Anything that was included in the report for the employer is part of the background report and should go to the applicant upon request or if the report is provided as part of the pre-adverse action process.

If we’ve set a start date for a candidate and, on the Friday before they are going start, we’re still reviewing their background check, or the results aren’t back. Is there anything wrong with postponing their date if we’ve made their offer contingent on clearing the background check? Jennifer J.
You may postpone an applicant’s start date pending the completion of a background check as long as you do not disqualify them until the results come back, and then only AFTER pre-adverse notice has been sent.

Is it five business days or calendar days between the pre & post adverse letters? Shannon R.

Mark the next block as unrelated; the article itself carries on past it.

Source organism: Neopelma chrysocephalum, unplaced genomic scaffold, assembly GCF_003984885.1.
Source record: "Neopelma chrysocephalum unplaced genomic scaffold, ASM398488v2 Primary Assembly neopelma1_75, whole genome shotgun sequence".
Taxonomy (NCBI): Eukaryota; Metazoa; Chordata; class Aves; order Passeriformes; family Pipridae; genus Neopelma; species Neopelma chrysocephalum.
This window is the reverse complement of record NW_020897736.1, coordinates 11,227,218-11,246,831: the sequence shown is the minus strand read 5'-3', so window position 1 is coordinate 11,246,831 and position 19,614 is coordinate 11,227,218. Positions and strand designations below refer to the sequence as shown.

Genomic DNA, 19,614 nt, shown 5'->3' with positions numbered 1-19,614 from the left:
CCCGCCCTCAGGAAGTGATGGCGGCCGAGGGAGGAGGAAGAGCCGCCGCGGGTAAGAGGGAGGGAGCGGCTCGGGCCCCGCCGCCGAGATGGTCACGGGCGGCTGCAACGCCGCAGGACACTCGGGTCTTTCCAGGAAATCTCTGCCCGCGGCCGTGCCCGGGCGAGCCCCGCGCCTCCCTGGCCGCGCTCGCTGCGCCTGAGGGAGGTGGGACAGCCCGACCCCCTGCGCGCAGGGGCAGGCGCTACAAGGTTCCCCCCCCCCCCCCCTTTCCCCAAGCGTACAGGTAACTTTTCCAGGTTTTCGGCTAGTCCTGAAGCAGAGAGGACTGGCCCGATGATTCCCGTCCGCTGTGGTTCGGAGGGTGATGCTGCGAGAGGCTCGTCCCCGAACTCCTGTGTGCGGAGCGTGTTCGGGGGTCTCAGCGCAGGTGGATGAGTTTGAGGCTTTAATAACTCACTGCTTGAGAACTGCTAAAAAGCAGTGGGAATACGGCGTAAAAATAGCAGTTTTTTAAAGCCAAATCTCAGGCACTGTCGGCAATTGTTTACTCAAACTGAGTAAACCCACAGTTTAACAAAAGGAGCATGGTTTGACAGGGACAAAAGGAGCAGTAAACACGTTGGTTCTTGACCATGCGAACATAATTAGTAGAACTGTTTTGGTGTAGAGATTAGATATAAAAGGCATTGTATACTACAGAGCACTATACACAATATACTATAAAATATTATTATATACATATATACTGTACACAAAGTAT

The best approach timing between pre-adverse and adverse notices is to wait five business days.

Is there a place that has all the ban the box locales? Kellea W.
EmployeeScreenIQ is implementing a map feature that allows you to see which states have banned the box.

Is there a standard template for the individualized assessment? Amy S.
A template can be developed using the EEOC Guidance: http://www.eeoc.gov/laws/guidance/arrest_conviction.cfm#VB9. EmployeeScreenIQ has resources available to help you develop an Individualized Assessment process.

Regarding ongoing non-compliance: Could it be due to system/logistical hurdles? Custom adverse action letters, different guidelines by jurisdiction. It’s not manageable if manual. Outside of general execution, how do you make the solution scalable and sustainable with ongoing changes? Melissa S.